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I don't think that's right. Is a hard drive with 100 copies of a song more valuable than a hard drive with one copy of that song? I would say no, in which case the only value the additional copies can have is zero.

The work represented by the bits has value. Any particular copy of them does not.

I may be wrong but I don't believe superconducting logic would allow for zero heat release during computations; not unless we also adopt reversible computing, due to the theoretical minimum amount of heat generated whenever an irreversible bit operation is performed. On the other hand, this limit is so low that for all practical foreseeable purposes it may as well be zero.

</pedantic>

On the other hand it might also be fun if you stuff dozens of car analogies into the presentation, get them all going really fast, and watch them crash into each other.

Each pair lasts about 3 nights before starting to get a little unpleasant. I imagine it may be different for other people, though.

I also sleep with earplugs every night, for the same reason. I've tried a few brands and finally settled on "Hearos Ultimate Softness", which you can find on Amazon.

Good question. "Infinity" is not a real number, so the usual understanding of the multiplication operator (which takes two real numbers and produces a real number) does not apply. You can try to extend the real numbers by adding two objects called positive and negative infinity, defined in terms of the limit of an unbounded sequence. So positive infinity is something greater than any finite number (and negative infinity), and vice-versa. Then things like dividing something by infinity, or adding infinity to something, follow naturally from limit operations, and have the values that you'd expect.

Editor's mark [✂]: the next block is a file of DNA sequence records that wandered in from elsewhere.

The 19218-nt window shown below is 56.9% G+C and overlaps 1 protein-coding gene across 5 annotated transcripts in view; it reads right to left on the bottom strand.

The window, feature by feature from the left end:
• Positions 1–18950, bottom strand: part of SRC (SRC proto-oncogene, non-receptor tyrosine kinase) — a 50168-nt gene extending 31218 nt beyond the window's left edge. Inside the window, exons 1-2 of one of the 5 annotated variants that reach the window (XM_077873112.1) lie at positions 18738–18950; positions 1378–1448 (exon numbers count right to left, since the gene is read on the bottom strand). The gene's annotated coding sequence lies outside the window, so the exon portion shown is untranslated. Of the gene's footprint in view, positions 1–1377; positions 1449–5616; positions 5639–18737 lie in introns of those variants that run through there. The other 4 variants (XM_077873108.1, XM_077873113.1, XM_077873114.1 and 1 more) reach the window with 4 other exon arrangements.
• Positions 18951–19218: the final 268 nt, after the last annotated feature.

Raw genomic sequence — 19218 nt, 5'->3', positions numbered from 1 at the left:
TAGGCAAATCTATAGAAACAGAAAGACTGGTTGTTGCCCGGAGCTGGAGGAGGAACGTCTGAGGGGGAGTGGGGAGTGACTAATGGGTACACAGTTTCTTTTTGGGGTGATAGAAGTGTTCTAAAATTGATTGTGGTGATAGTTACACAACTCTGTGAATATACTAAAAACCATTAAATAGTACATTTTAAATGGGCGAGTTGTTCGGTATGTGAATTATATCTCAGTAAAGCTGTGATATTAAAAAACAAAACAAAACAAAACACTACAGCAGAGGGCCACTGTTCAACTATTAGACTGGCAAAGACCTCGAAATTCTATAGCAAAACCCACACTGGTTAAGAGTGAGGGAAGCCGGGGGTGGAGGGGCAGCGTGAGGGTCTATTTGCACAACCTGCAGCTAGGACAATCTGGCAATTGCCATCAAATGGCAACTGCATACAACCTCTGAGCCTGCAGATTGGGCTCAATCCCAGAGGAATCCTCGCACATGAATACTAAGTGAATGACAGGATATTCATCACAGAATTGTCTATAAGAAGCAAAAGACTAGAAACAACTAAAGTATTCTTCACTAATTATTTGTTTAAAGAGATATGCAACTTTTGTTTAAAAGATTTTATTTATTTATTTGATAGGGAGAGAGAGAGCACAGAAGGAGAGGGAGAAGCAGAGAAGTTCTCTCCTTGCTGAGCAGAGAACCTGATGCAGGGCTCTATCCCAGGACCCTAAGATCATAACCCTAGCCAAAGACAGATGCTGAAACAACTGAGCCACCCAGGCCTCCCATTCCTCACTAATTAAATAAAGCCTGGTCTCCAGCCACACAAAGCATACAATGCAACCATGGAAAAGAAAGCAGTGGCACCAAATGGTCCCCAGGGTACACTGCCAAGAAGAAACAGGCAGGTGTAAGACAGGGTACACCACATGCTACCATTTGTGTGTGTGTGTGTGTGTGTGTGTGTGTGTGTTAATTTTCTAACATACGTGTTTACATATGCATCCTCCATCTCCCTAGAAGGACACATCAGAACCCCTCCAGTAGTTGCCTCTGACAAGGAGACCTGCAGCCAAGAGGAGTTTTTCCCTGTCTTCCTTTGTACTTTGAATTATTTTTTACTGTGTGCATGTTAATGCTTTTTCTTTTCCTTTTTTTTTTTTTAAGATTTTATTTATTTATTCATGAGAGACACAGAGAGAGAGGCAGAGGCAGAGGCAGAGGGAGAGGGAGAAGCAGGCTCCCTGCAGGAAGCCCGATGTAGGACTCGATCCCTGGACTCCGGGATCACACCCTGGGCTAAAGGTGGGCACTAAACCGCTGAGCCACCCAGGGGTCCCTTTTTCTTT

Unfortunately there's still no help for "0 * infinity" and other so-called indeterminate forms. This kind of infinity is defined as the limit of *any* unbounded sequence, but unlike the defined forms like "1 / infinity = 0", the value of "0 * infinity" will depend on the details of the particular sequence. Consider: "x / infinity = 0" is true for any constant, finite x; substituting it into "0 * infinity" gives "(x / infinity) * infinity". The infinities cancel (since we can let them represent the *same* unbounded sequence), leaving "0 * infinity = x", for any x that you like.

So my preferred answer to the question "What is 0 * infinity" is: mu. It can take on any value, but only because you've thrown away the information about what unbounded sequence, exactly, is represented by this infinity. It means you need to go back and analyze the original problem more carefully. In the context of this particular problem, the question is if a finite bandwidth, divided into an infinite number number of infinitely small channels, gives you infinite bandwidth. Stated precisely this way it's almost obvious. If N is the number of channels and B is the total bandwidth, then the bandwidth of each channel is "B/N". What happens to the total of the channels' bandwidths as N approaches infinity? Well, N goes to infinity and B/N goes to zero, which is where the question "0 * infinity" comes from. But if we keep the information about the original sequences, "N * (B/N)" is just B, and nothing else.